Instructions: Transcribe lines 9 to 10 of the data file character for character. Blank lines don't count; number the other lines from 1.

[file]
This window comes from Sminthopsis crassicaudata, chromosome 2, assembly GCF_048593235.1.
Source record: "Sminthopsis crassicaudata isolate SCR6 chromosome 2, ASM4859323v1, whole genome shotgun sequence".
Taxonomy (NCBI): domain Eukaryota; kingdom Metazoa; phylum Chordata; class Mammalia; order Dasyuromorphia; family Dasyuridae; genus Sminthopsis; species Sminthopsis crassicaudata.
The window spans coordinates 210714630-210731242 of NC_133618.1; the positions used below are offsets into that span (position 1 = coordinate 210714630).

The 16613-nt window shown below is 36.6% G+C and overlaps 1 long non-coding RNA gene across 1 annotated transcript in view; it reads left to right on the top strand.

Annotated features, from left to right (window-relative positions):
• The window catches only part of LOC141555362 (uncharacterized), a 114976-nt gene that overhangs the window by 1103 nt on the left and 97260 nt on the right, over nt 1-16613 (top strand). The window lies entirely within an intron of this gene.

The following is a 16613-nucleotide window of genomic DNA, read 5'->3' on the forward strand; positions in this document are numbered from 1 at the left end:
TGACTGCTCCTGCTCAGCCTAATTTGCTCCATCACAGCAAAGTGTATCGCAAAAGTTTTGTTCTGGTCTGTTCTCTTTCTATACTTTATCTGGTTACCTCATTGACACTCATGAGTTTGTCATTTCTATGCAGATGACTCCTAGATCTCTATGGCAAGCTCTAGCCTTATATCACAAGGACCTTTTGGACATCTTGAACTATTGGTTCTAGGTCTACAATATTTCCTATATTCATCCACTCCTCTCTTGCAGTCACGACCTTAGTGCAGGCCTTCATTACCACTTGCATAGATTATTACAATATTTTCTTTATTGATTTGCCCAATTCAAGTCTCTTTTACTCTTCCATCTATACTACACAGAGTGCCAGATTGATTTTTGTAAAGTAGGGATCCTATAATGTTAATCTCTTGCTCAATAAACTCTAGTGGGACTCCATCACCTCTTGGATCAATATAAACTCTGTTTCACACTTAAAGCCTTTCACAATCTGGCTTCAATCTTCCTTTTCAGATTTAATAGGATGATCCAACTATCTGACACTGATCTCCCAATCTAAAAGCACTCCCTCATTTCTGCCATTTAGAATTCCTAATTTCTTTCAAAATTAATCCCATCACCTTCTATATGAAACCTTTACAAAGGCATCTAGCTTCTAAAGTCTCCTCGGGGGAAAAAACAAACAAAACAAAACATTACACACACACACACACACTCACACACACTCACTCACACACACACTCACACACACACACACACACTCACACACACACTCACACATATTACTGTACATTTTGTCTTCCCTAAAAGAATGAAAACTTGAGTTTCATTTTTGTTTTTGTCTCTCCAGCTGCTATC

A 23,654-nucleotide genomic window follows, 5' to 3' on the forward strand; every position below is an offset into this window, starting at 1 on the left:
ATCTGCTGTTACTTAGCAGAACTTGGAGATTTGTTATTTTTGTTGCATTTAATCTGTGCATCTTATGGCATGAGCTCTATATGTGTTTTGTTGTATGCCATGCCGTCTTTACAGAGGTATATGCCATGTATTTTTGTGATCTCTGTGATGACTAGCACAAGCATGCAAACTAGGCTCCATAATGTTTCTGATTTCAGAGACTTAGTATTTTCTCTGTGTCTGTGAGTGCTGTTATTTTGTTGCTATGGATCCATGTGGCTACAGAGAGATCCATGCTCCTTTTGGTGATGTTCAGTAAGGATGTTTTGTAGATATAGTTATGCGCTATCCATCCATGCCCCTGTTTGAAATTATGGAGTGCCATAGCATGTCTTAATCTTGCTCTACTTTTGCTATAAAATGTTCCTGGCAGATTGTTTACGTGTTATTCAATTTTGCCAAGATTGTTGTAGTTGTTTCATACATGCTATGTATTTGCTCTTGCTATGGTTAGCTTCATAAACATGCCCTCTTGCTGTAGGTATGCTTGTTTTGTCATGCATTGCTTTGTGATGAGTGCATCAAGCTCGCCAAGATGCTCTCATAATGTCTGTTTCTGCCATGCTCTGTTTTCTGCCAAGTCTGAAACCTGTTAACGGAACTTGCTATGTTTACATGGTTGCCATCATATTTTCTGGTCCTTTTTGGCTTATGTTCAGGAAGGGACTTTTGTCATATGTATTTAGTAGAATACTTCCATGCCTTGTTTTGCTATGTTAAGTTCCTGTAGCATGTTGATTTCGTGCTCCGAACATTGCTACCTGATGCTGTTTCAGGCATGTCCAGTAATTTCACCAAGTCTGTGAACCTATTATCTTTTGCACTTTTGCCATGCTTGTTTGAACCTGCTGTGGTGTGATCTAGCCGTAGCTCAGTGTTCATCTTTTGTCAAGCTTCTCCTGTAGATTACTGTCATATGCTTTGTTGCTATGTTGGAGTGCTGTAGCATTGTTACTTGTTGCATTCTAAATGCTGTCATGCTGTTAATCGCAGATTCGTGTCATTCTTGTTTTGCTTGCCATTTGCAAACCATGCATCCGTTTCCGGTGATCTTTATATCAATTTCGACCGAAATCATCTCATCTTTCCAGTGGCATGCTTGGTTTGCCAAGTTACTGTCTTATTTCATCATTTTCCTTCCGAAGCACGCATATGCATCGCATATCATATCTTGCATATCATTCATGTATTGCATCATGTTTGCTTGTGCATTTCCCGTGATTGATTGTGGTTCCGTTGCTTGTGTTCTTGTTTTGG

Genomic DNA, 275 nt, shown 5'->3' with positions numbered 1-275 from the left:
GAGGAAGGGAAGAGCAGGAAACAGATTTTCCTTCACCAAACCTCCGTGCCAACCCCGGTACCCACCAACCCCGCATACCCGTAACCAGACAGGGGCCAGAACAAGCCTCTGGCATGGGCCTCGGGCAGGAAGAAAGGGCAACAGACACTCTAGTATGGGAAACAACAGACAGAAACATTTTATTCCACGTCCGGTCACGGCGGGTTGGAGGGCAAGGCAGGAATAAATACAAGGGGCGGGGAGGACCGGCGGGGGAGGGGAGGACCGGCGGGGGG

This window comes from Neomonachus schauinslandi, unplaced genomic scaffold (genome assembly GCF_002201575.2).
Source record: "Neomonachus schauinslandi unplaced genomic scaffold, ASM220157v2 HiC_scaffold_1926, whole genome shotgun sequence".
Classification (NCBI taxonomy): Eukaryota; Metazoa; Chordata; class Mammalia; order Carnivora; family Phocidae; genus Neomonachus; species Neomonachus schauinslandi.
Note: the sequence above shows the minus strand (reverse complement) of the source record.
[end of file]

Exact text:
TGACTGCTCCTGCTCAGCCTAATTTGCTCCATCACAGCAAAGTGTATCGCAAAAGTTTTGTTCTGGTCTGTTCTCTTTCTATACTTTATCTGGTTACCTCATTGACACTCATGAGTTTGTCATTTCTATGCAGATGACTCCTAGATCTCTATGGCAAGCTCTAGCCTTATATCACAAGGACCTTTTGGACATCTTGAACTATTGGTTCTAGGTCTACAATATTTCCTATATTCATCCACTCCTCTCTTGCAGTCACGACCTTAGTGCAGGCCTTCATTACCACTTGCATAGATTATTACAATATTTTCTTTATTGATTTGCCCAATTCAAGTCTCTTTTACTCTTCCATCTATACTACACAGAGTGCCAGATTGATTTTTGTAAAGTAGGGATCCTATAATGTTAATCTCTTGCTCAATAAACTCTAGTGGGACTCCATCACCTCTTGGATCAATATAAACTCTGTTTCACACTTAAAGCCTTTCACAATCTGGCTTCAATCTTCCTTTTCAGATTTAATAGGATGATCCAACTATCTGACACTGATCTCCCAATCTAAAAGCACTCCCTCATTTCTGCCATTTAGAATTCCTAATTTCTTTCAAAATTAATCCCATCACCTTCTATATGAAACCTTTACAAAGGCATCTAGCTTCTAAAGTCTCCTCGGGGGAAAAAACAAACAAAACAAAACATTACACACACACACACACACTCACACACACTCACTCACACACACACTCACACACACACACACACACTCACACACACACTCACACATATTACTGTACATTTTGTCTTCCCTAAAAGAATGAAAACTTGAGTTTCATTTTTGTTTTTGTCTCTCCAGCTGCTATC

A 23,654-nucleotide genomic window follows, 5' to 3' on the forward strand; every position below is an offset into this window, starting at 1 on the left: